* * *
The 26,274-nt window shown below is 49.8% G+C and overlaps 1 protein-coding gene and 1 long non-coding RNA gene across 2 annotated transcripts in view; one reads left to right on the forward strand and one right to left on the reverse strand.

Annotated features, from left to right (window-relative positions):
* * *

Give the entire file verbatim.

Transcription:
The 26,274-nt window shown below is 49.8% G+C and overlaps 1 protein-coding gene and 1 long non-coding RNA gene across 2 annotated transcripts in view; one reads left to right on the forward strand and one right to left on the reverse strand.

Annotated features, from left to right (window-relative positions):